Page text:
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President Biden Proposes $5 Billion for Community Violence Intervention Programs in Jobs Plan, Draws Praise from Giffords

    After decades of gun violence ravaging communities across the country, President Joe Biden proposed a historic $5 billion investment into community violence prevention and intervention programs. The proposal, which is part of the administration’s jobs plan, comes just a week after a mass shooting at a grocery store in Boulder, Colorado, and a deadly mass shooting that claimed the lives of eight people at three metro Atlanta massage parlors, in addition to a number of high-casualty mass shootings that devastated under-resourced communities and didn’t make the national news. 

    “For decades, too many families have been traumatized by vicious cycles of community and police violence,” said Paul Carrillo, Community Violence Initiative Director. “Black and Brown communities disproportionately suffer from gun homicides. Historically, the federal government’s approach, particularly when faced with surges in gun homicides, is to fund strategies that over-police and under-protect while creating a pipeline to mass incarceration. Today, the Biden administration demonstrated a commitment to addressing the root causes of gun violence through direct investment in programs proven to save and improve peoples’ lives.” 

    The proposed investment, which will take place over the span of eight years, urges Congress to invest in job training for formerly incarcerated individuals and justice-involved youth as well as improving public safety. The funding is a core element of the administration’s jobs plan aimed at helping the country build back from the pandemic.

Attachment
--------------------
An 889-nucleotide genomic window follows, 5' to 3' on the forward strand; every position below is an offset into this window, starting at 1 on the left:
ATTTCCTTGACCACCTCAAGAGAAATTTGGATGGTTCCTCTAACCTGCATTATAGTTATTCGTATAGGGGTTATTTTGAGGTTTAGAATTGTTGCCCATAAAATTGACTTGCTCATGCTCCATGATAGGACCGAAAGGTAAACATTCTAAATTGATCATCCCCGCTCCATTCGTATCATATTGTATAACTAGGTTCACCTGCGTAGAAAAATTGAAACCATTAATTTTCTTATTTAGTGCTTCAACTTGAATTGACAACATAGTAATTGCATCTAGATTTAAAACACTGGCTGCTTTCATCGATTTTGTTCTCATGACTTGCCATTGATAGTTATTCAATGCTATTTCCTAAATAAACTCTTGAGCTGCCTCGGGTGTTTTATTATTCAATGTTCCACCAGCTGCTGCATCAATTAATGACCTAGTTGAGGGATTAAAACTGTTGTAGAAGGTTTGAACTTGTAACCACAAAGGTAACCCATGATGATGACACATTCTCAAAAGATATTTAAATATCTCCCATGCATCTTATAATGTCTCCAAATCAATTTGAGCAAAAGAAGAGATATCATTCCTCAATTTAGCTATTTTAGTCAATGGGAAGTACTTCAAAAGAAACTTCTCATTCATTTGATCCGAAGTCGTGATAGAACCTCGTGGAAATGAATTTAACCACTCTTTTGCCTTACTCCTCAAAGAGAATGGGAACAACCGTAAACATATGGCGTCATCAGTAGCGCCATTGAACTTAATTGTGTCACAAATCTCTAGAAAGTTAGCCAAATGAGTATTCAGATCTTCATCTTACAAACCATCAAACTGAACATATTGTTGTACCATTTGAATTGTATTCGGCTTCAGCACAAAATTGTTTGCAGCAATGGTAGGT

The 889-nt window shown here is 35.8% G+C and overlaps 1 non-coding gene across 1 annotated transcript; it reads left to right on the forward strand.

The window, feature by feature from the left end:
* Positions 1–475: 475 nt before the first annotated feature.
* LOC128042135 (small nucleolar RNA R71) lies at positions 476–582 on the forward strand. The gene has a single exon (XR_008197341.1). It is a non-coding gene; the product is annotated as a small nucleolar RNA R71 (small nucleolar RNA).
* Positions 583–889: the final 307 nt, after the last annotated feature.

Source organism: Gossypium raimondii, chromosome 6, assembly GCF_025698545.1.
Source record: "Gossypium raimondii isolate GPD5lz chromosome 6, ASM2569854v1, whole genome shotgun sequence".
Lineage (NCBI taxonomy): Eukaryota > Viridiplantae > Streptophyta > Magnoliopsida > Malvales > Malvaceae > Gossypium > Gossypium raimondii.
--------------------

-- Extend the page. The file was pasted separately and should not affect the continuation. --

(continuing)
During the past year, cities across the country have experienced a historic spike in gun homicides. In 2020, America suffered the largest single-year increase of homicides on record. This violence is a public health crisis disproportionately impacting Black and Brown Americans. Homicide is the leading cause of death for young Black men and from 2012 to 2017, Black children and teens were 14 times as likely to be shot to death as their white peers.

    Community-based violence intervention programs take multiple forms, including hospital-based violence intervention programs, which break cycles of violence by connecting high-risk assault victims to long-term, wraparound social services. Studies show that these strategies save both lives and taxpayer dollars, making them an important part of a comprehensive response to gun violence. This is why the implementation of community violence intervention funding and prevention strategies has been a top priority at Giffords for a number of years. Giffords has been honored to partner and collaborate with a number of Black and Brown-led gun violence prevention organizations that have been doing this work on the ground and advocating for increased funding for decades. 

    At the end of 2020, Giffords Law Center released a report on the decades-long failure of federal programs to reduce gun violence in America’s cities and the desperate need for a new approach. “America at a Crossroads” detailed a new path forward focused on intentional investment in evidence-based community violence intervention and prevention strategies and helped set the table for the White House proposal announced today.

    The report explored how for decades, federal funding to address the gun violence epidemic has been insufficient, unfocused, and sometimes harmful. The programs supported by this funding have failed to decrease homicide rates and have contributed to the mass incarceration that has disproportionately harmed communities of color. The lasting impact of gun violence on these communities leads to high levels of PTSD, higher rates of heart disease, and cancer.

    Today’s announcement by the Biden administration represents a significant step toward a more effective and more equitable national response to community violence.


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